Ryuichi Sakamoto

To most, I suspect the great Japanese composer Ryuichi Sakamoto’s most notable success was for his work (along with David Byrne) on Bernardo Bertolucci’s Best Picture winner, The Last Emperor. You certainly can’t argue with anyone who holds that opinion. Sakamoto and Byrne’s score is both lush and subtle in equal measure. Sakamoto and Byrne might have seemed like an odd couple to create the music for Bertolucci’s grand vision. After all, Byrne, however adventurous, was known for his pop music work with his groundbreaking band The Talking Heads.

But Sakamoto, like Byrne, was not so easy to categorize. Over the course of his long and esteemed career (that touched on six decades) Sakamoto refused to be bow-tied inside of any box. 

In the mid-seventies, Sakamoto left the world of the session musician to create albums of his own. While he may not be referenced as often as Giorgio Moroder or Kraftwerk for being on the forefront of the creation of electronic pop music, he must not be forgotten in that regard. Sakamoto was comparatively more experimental than both Moroder and Kraftwerk (no small statement), and his recordings were highly influential in both the world of EDM and hip-hop, particularly his game-changing 1980 track “Riot in Lagos.”

Sakamoto would score his first film in 1983, with Merry Christmas, Mr. Lawrence for the great Japanese director, Nagisa Oshima. The cast list of the film is one of those that makes you blink, look twice, and rub your eyes to confirm your vision. Led by David Bowie, Tom Conti, Takeshi Kitano, the veteran Australian actor Jack Thompson, and Sakamoto (in a key role) the film is an often harrowing depiction of British prisoners in a Japanese WWII POW camp that was directed by the man who made In the Realm of the Senses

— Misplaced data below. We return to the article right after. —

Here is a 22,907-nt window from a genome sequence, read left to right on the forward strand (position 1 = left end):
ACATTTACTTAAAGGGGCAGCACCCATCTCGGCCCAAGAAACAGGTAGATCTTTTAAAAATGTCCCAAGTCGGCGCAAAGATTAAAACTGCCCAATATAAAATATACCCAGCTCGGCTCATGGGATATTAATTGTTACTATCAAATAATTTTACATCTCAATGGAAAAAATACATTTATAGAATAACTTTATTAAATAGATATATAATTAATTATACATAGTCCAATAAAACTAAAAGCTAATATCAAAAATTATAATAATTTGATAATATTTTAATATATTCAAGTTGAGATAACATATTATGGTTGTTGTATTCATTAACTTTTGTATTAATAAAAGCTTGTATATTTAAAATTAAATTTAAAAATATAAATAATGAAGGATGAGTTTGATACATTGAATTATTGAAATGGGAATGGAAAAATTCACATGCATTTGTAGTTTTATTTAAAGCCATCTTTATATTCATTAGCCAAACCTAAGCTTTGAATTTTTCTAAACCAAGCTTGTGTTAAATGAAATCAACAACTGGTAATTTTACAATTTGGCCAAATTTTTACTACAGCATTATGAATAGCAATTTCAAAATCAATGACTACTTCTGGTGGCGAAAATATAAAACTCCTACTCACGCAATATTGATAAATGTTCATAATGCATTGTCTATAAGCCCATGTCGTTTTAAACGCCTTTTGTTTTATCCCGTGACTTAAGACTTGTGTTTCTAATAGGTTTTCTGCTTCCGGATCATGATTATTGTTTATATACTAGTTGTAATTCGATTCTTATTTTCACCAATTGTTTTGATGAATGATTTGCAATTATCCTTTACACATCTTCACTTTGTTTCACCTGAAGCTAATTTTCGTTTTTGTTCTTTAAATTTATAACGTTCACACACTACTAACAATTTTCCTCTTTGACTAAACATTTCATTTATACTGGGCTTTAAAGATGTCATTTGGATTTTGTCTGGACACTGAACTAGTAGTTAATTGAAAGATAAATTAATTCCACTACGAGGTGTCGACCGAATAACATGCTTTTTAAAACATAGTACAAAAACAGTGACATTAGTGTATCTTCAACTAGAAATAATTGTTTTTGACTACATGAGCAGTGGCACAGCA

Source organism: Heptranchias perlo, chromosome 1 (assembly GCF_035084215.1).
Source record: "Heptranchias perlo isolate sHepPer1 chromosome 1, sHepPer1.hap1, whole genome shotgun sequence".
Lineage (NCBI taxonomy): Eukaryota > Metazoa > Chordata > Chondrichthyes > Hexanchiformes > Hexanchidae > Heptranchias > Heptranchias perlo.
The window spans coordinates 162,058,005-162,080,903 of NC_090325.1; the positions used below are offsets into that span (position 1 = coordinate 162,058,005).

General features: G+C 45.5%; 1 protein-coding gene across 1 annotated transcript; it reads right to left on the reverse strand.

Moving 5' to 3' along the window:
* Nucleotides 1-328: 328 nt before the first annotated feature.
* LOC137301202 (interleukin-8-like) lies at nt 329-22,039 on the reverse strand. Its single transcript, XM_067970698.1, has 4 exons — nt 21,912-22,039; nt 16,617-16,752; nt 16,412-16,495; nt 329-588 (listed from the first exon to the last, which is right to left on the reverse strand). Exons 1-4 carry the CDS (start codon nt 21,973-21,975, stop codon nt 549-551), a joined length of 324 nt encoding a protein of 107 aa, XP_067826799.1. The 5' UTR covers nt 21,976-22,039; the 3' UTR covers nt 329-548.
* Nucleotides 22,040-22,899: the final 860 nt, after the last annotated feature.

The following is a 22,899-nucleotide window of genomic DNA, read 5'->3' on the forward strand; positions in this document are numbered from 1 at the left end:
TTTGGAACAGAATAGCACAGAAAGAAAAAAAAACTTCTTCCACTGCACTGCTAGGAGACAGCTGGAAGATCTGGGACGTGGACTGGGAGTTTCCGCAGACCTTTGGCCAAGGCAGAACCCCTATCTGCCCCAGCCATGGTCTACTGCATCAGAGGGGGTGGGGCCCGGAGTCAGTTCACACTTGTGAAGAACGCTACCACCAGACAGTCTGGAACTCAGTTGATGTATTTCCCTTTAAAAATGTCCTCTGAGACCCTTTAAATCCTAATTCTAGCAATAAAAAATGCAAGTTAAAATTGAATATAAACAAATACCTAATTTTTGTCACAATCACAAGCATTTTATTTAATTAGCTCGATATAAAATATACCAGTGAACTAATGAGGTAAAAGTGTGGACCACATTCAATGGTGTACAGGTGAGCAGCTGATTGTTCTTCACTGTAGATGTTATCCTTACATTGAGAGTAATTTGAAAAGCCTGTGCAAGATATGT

Just trying to imagine the daily vibe and conversations on set with so many uniquely gifted artists sends the mind reeling. Despite the film being nominated for the Palme d’Or at Cannes, the film met with modest reviews upon release. Over time, Merry Christmas Mr. Lawrence has been reassessed and seen now as not only a unique time capsule/oddity, but a fine film in its own right. 

David Bowie and Ryuchi Sakamoto in Merry Christmas, Mr. Lawrence

One thing no one questioned either then or now was Sakamoto’s score for the film. Nominated for a BAFTA, Sakamoto’s compositions still sound ahead of their time as they brilliantly weave through this film about a battle of wills between prisoners and their captors. The synthesizer based score was mysterious, swooning, with a mixture of traditional Japanese music, and something altogether other. Sure, you could pick through the music and find influences (after all, there is little new under the sun), but even in finding the most modest of familiarities, Sakamoto’s sound was very much his own.

Being a restless sort, Sakamoto seemed to follow his muse wherever it might lead him. Whether making records of his own or working with artists like Youssou N’Dour, Adrian Belew, Thomas Dolby, and of course, the aforementioned Byrne. 

Sakamoto and Byrne’s score for The Last Emperor earned them the Academy Award for 1987. After that crowning achievement, Sakamoto scored a number of notable films, including Pedro Almodovar’s High Heels, Bertolucci’s The Little Buddha and The Sheltering Sky, Brian DePalma’s Snake Eyes and Femme Fatale, and Alejandro González Iñárritu’s The Revenant, among others. 

While Sakamoto was never nominated for another Oscar, I do remember it being quite a surprise when his Golden Globe nominated scores for The Sheltering Sky (which also won the Globe) and The Revenant were passed over by the Academy. 

Sakamoto’s endless productivity resulted in the creation of more than sixty film and TV scores (as well as an abundant number of shorts and video games), over one hundred albums, and even includes composing music for the 1992 Olympic Games in Barcelona. He also directed a short film called All Star Video that showcased his musical influences and collaborations. Astoundingly, he also found time to amass more than twenty acting credits (although none more significant than Merry Christmas).

After Sakamoto’s work in 2015 on The Revenant he never came back to Hollywood, but he never stopped working. He was truly a singular artist in his field. Sakamoto had a sound, and once you first became familiar with it, you’d never fail to recognize it again.

Ryuichi Sakamoto died on March 28, 2023. He was 71 years old.


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